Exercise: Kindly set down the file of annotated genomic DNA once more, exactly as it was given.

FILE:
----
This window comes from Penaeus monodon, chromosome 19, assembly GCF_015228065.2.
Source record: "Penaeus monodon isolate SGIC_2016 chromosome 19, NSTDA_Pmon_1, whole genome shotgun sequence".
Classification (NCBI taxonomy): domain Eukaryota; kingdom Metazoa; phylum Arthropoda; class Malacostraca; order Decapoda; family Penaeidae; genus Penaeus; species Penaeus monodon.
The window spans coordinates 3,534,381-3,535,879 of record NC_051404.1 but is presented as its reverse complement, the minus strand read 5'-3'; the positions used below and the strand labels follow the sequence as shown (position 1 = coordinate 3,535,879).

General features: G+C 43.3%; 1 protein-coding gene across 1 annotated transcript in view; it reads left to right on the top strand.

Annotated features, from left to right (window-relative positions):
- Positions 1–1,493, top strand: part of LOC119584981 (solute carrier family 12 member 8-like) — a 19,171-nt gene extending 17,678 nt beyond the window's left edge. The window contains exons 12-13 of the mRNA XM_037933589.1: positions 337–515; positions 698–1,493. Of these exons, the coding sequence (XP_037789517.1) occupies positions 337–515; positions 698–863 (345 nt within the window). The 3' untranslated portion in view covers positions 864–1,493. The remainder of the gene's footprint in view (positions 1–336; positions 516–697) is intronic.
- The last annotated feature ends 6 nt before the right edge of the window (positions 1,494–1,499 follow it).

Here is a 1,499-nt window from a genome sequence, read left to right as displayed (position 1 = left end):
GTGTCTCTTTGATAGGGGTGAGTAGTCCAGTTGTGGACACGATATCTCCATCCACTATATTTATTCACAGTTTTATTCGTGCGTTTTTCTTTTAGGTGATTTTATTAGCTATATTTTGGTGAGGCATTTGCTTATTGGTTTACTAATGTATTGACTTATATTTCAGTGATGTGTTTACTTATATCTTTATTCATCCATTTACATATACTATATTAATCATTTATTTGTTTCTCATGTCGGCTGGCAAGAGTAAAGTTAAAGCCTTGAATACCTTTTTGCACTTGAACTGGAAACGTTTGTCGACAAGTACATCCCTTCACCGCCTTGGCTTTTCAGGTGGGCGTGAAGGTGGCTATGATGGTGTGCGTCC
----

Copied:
This window comes from Penaeus monodon, chromosome 19, assembly GCF_015228065.2.
Source record: "Penaeus monodon isolate SGIC_2016 chromosome 19, NSTDA_Pmon_1, whole genome shotgun sequence".
Classification (NCBI taxonomy): domain Eukaryota; kingdom Metazoa; phylum Arthropoda; class Malacostraca; order Decapoda; family Penaeidae; genus Penaeus; species Penaeus monodon.
The window spans coordinates 3,534,381-3,535,879 of record NC_051404.1 but is presented as its reverse complement, the minus strand read 5'-3'; the positions used below and the strand labels follow the sequence as shown (position 1 = coordinate 3,535,879).

General features: G+C 43.3%; 1 protein-coding gene across 1 annotated transcript in view; it reads left to right on the top strand.

Annotated features, from left to right (window-relative positions):
- Positions 1–1,493, top strand: part of LOC119584981 (solute carrier family 12 member 8-like) — a 19,171-nt gene extending 17,678 nt beyond the window's left edge. The window contains exons 12-13 of the mRNA XM_037933589.1: positions 337–515; positions 698–1,493. Of these exons, the coding sequence (XP_037789517.1) occupies positions 337–515; positions 698–863 (345 nt within the window). The 3' untranslated portion in view covers positions 864–1,493. The remainder of the gene's footprint in view (positions 1–336; positions 516–697) is intronic.
- The last annotated feature ends 6 nt before the right edge of the window (positions 1,494–1,499 follow it).

Here is a 1,499-nt window from a genome sequence, read left to right as displayed (position 1 = left end):
GTGTCTCTTTGATAGGGGTGAGTAGTCCAGTTGTGGACACGATATCTCCATCCACTATATTTATTCACAGTTTTATTCGTGCGTTTTTCTTTTAGGTGATTTTATTAGCTATATTTTGGTGAGGCATTTGCTTATTGGTTTACTAATGTATTGACTTATATTTCAGTGATGTGTTTACTTATATCTTTATTCATCCATTTACATATACTATATTAATCATTTATTTGTTTCTCATGTCGGCTGGCAAGAGTAAAGTTAAAGCCTTGAATACCTTTTTGCACTTGAACTGGAAACGTTTGTCGACAAGTACATCCCTTCACCGCCTTGGCTTTTCAGGTGGGCGTGAAGGTGGCTATGATGGTGTGCGTCC